A large plant indigenous to Mexico that looks like a cross between a giant pineapple and a cactus. The plant is actually a member of the lily family. There are hundreds of varieties of agave, both cultivated and wild.
The process of storing wine and spirits in wood barrels for a period of time to remove harsh flavour notes and add specific characteristics found in the wood. The age, previous use and size of the barrels determine the oak effects. The barrels are often charred inside to introduce additional flavours from caramelized sugars in the oak.
Ales are one of the two beer categories (lagers are the other). Ales are generally darker in colour than lagers, and are brewed for shorter periods at warmer temperatures.
Almond and apricot-flavoured liqueur, originally made in Italy, but now made in other countries as well.
Tequila that's been aged for at least one year in sealed oak barrels.
A drink before the main meal to stimulate the palate. Can encompass anything from wine (flavoured, aromatized and fortified wines) to cocktails and champagne.
Wines that are flavoured with herbs, spices and fruits. Examples include vermouth and other French and Italian aperitifs.
A long-handled spoon for stirring cocktails. Some are made in one piece with a twisted stainless-steel handle to aid in twirling the spoon. Others are made in two pieces, with a shaft that revolves inside a sleeve.
Malted barley, water, yeast and hops are used to make beer, which is the world's oldest alcoholic spirit. Beers come in two categories: ales, which are dark and full-bodied, and lagers, which are lighter in colour and have a brisker taste.
A cocktail where beer is the base spirit.
An alcoholic beverage made from citrus and herbs that is typically used as a flavouring in cocktails
Blended Scotch Whisky
A blend of single malt Scotch whiskies and mixed grain whisky. The whiskies are aged separately then blended and aged together for several months in casks.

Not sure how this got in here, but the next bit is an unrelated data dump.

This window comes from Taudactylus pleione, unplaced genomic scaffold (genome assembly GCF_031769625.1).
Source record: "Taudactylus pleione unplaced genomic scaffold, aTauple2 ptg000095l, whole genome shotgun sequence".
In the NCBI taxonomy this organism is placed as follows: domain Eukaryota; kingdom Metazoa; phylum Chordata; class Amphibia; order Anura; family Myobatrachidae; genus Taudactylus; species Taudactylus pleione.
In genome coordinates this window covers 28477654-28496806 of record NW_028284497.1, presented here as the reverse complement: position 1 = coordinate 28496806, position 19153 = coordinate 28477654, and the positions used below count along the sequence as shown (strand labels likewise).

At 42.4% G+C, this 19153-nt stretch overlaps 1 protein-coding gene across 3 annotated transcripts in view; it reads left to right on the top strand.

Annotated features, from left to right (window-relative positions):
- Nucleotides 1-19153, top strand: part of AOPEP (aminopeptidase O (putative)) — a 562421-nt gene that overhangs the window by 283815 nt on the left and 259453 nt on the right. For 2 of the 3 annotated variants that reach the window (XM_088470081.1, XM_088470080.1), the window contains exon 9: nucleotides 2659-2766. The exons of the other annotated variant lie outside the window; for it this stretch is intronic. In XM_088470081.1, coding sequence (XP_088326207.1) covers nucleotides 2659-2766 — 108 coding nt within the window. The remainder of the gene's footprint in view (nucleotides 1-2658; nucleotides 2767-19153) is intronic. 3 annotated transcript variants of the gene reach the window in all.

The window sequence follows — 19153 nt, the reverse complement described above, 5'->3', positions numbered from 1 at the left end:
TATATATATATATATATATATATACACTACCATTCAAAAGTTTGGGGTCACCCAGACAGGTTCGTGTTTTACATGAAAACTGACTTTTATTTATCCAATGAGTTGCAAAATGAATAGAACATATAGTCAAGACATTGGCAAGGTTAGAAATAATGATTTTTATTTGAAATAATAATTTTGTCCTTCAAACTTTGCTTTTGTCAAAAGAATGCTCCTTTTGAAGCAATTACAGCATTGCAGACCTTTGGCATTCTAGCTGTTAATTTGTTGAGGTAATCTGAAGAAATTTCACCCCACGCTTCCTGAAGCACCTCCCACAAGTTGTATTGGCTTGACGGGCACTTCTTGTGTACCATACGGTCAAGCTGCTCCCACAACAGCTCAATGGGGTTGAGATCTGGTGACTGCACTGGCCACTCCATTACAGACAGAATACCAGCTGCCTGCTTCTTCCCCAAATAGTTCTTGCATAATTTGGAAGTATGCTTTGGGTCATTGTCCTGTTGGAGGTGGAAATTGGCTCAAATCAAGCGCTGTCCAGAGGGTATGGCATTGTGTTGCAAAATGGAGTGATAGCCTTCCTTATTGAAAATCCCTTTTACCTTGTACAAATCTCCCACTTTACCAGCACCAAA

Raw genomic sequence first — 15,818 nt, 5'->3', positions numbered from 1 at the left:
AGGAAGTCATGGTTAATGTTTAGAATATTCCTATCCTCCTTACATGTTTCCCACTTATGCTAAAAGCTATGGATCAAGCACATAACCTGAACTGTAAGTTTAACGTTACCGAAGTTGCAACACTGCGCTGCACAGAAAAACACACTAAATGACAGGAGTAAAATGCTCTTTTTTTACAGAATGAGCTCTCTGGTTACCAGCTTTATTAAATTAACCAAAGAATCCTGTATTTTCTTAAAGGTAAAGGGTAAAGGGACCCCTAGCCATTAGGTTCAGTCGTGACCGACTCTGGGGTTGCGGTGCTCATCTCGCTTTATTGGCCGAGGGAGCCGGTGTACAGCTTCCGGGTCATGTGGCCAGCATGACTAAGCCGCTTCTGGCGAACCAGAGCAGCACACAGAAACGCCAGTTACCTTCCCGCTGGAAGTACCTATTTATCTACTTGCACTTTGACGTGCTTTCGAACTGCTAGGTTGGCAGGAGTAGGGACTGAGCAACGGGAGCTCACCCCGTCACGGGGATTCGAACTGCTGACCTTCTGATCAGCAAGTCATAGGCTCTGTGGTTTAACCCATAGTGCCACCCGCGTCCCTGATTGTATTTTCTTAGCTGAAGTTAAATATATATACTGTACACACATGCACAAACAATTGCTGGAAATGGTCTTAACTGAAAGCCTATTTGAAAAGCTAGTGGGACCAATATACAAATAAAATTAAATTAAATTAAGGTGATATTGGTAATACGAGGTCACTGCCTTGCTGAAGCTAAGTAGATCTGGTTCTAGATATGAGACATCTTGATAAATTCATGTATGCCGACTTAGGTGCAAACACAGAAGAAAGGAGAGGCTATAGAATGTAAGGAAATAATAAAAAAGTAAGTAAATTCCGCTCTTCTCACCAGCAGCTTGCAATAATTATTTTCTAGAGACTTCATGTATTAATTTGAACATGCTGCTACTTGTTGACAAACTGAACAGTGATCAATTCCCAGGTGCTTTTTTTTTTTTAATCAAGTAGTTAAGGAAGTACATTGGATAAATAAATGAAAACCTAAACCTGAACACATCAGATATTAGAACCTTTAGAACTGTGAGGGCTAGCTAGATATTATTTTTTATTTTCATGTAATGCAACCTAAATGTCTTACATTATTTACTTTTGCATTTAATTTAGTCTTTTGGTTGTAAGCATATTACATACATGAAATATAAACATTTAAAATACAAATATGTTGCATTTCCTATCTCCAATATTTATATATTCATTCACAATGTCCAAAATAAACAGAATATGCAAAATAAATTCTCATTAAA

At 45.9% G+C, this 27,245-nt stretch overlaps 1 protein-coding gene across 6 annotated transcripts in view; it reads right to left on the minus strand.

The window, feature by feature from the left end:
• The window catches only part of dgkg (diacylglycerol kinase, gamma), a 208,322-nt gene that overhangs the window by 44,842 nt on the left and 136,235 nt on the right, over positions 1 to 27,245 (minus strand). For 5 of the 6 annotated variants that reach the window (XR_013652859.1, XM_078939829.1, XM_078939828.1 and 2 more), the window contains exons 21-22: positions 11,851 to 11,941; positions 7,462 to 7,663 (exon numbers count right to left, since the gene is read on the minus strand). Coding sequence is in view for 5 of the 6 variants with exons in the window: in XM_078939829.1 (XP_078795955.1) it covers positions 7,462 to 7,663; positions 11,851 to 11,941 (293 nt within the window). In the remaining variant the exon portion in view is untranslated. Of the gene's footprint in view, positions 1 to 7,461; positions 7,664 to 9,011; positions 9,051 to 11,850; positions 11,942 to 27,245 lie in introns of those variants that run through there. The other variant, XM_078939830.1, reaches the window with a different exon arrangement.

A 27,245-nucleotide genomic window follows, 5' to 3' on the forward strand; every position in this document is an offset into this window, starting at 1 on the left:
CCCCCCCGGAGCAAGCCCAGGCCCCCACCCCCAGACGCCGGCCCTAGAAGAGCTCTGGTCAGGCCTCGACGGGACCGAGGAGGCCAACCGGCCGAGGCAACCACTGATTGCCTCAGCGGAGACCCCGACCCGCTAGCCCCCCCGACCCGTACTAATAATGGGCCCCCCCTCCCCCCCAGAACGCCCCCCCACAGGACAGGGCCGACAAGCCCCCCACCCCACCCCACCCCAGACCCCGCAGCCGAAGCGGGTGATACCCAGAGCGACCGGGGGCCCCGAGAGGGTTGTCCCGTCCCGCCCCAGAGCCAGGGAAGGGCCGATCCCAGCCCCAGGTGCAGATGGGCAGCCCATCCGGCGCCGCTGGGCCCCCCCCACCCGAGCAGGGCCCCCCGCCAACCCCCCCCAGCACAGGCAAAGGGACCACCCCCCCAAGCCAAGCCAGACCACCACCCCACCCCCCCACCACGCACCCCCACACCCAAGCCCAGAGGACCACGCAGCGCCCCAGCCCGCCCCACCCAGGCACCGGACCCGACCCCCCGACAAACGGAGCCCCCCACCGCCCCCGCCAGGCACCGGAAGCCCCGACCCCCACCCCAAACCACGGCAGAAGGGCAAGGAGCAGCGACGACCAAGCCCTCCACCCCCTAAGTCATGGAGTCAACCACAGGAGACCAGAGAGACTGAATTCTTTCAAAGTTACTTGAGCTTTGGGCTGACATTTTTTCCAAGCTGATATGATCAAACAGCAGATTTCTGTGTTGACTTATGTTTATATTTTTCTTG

Blended Straight Whiskey
A minimum of 20% straight whiskeys at 50% alc./vol., blended with neutral grain whiskey or light whiskey.
Blue Agave Tequila
One-hundred percent blue agave tequila is distilled from the fermented sugars of the Weber blue agave plant only, and must be bottled in Mexico. Like all tequila, 100% blue agave tequila can be aged or unaged. Agave plants are related to the lily family. They take eight to ten years to mature to the point where they can be used for tequila production, so the tequila made from 100% agave is more expensive to produce than mixed or blended tequila.
A shaker that does not have a built-in strainer. It consists of two parts: a large metal tumbler and a small tumbler (or pint glass).
American whisky made from a mash of between 51% to 75% corn (which include a small amount of barley, and either rye or wheat fills out the rest), usually aged two years in charred oak barrels.
Distilled spirit derived from fermented fruit.
One of the world's best known cocktails, a Caesar is a made from vodka, tomato juice and a pinch of salt and pepper, respectively. Caesars are garnished with a stalk of celery and may also be prepared with Tabasco sauce, Worcestershire sauce and other flavourings.
A whisky made from water, yeast, corn, rye and barley grains. Canadian whisky is distilled in accordance with the regulations governing the production of whisky in Canada and is typified by its smooth taste.
A sparkling wine made in the Champagne region of Northeast France. Champagne is made from primarily Pinot Noir and Chardonnay grapes.
A mixed drink, usually made from vodka, whisky, rum, gin or tequila mixed with fruit juice or other mixers. A typical cocktail is served cold.
A sweet, coffee-flavoured liqueur.
A type of brandy named after the French district of Cognac.
Cordial (or Liqueurs)
Sweet liqueurs flavoured with fruits, herbs, botanicals and spices. Most cordials are under 35% alcohol.
Crème de Cacao
Liqueur made from cocoa beans and bottled in two styles, dark and clear.
Crème de Cassis
A liqueur made from black currant.
Crème de Menthe
Mint-flavoured liqueur made in two colours, green and clear (white). The green is traditionally served frapped over crushed ice, and the white (clear) is an ingredient in classics like the Grasshopper.
A liqueur first made from small, bitter Curaçao oranges, it comes in white, orange and blue, the colour being the only difference. Curaçao matches well with rum, lime and juices.
A liqueur first made from small bitter, Curaçao oranges, it comes in white, orange and blue-the colour being the only difference. Curaçao matches well with rum, lime and juices.
Made from rum, triple sec and lime juice, a Daiquiri can be blended with ice or prepared with different fruits or mixers.
These rums are typically pot distilled and made from molasses.
The smallest bar measurement, 1/32 oz.
An alcoholic drink served after dinner. Common digestifs include brandy, sherry and port.
The process of separating parts of a liquid mixture through evaporation and condensation. Distillation is used to produce concentrated beverage alcohol, called ethanol.
Indicates how much vermouth is in a cocktail. For example, a Dry Martini is prepared with less vermouth than a regular Martini.
Denotes a bitter, tart or crisp tasting wine.